Some of our favorite recent tax fraud cases
Destrehan, La.: Preparers Cathy Ross Vinnett, 46, and her daughter Lashanda Ruth Vinnett, 29, have pleaded guilty to conspiracy to defraud the IRS.
According to court documents, Cathy Vinnett opened D&C Tax Service in 2006 and two years later with her daughter created River Parish Tax Professionals. The Vinnetts, through River Parish, filed approximately 310 returns that falsely claimed the First-Time Homebuyer Credit and the EITC, as well as listing false dependents resulting in approximately $1.845 million in fraudulent refunds.
The pair used recruiters to locate potential clients, advising potential clients that the federal government was giving out stimulus money and instructing the individuals to visit River Parish to get their money. The Vinnetts interviewed clients at their office in LaPlace, La., to obtain personal information including names, addresses and Social Security numbers, then used the information to file false returns without clients’ knowledge.
The Vinnetts also tried to hide Cathy’s identity from the IRS, knowing that the agency previously suspended her EFIN as a result of another fraudulent tax scheme involving D&C. Additionally, in May 2009 Cathy claimed to IRS agents that she knew nothing about false returns prepared at River Parish, that she didn’t own a tax business and that her brother owned River Parish.
Cathy Vinnett will be sentenced on October 1 and Lashanda Vinnett on September 17. They face a maximum of 10 years of imprisonment followed by up to three years of supervised release, as well as restitution and a $250,000 fine.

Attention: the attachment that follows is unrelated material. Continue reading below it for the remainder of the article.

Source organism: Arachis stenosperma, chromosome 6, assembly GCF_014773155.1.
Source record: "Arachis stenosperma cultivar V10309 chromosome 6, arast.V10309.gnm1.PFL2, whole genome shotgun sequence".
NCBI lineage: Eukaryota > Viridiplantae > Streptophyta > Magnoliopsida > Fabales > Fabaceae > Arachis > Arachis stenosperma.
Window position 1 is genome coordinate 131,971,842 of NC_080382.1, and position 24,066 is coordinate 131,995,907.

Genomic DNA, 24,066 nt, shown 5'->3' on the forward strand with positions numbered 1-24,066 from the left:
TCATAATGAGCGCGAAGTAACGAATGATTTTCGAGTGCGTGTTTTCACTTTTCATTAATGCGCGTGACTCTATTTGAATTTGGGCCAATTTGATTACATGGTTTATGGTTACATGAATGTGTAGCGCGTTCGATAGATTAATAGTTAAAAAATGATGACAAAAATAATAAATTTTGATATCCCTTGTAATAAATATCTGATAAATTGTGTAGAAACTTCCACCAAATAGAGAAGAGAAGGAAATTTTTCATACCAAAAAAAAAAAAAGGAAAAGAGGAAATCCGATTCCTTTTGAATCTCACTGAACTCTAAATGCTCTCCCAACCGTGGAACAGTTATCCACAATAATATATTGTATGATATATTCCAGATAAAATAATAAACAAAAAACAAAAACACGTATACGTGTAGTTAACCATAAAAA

Atlanta: Preparers Frederick and Willie Jenkins have been arraigned on federal charges that they conspired to prepare and file false federal returns claiming more than $1 million in refunds. According to case documents and authorities, since 2006 the brothers owned and operated Global Tax Service LLC, with multiple locations in the Atlanta area and in other states, including Alabama. During the tax years under investigation (2008 through 2011), the Jenkins brothers allegedly prepared and filed false income tax returns for clients, claiming primarily fraudulent and fictitious business income and losses to inflate refunds.
Frederick, 42, and Willie, 44 and of Fairburn, Ga., were indicted by federal grand jury on May 20.
Fresno, Calif.: A federal court has permanently barred preparers Ken and Alice Mendoza from preparing federal tax returns for others. The Mendozas, who operated under the business name Mendoza Business Services, consented to the civil injunction order.
According to the complaint, the couple understated clients’ federal taxes by fabricating expenses, claiming false or inflated credits (particularly educational credits) and deducting personal expenses of their clients. The complaint alleges that loss from the Mendozas’ activities might total $2.8 million for tax years 2010 through 2011.
The complaint also alleges that many of the pair’s clients may owe additional tax, interest and penalties because of the improperly prepared returns. The court also enjoined anyone acting in concert with the Mendozas from preparing or filing federal returns and prohibited the two from requesting or directing the preparation of federal returns for others.
The court requires the Mendozas to contact all persons for whom they prepared a federal return since Jan. 1, 2008, to inform them of the injunction.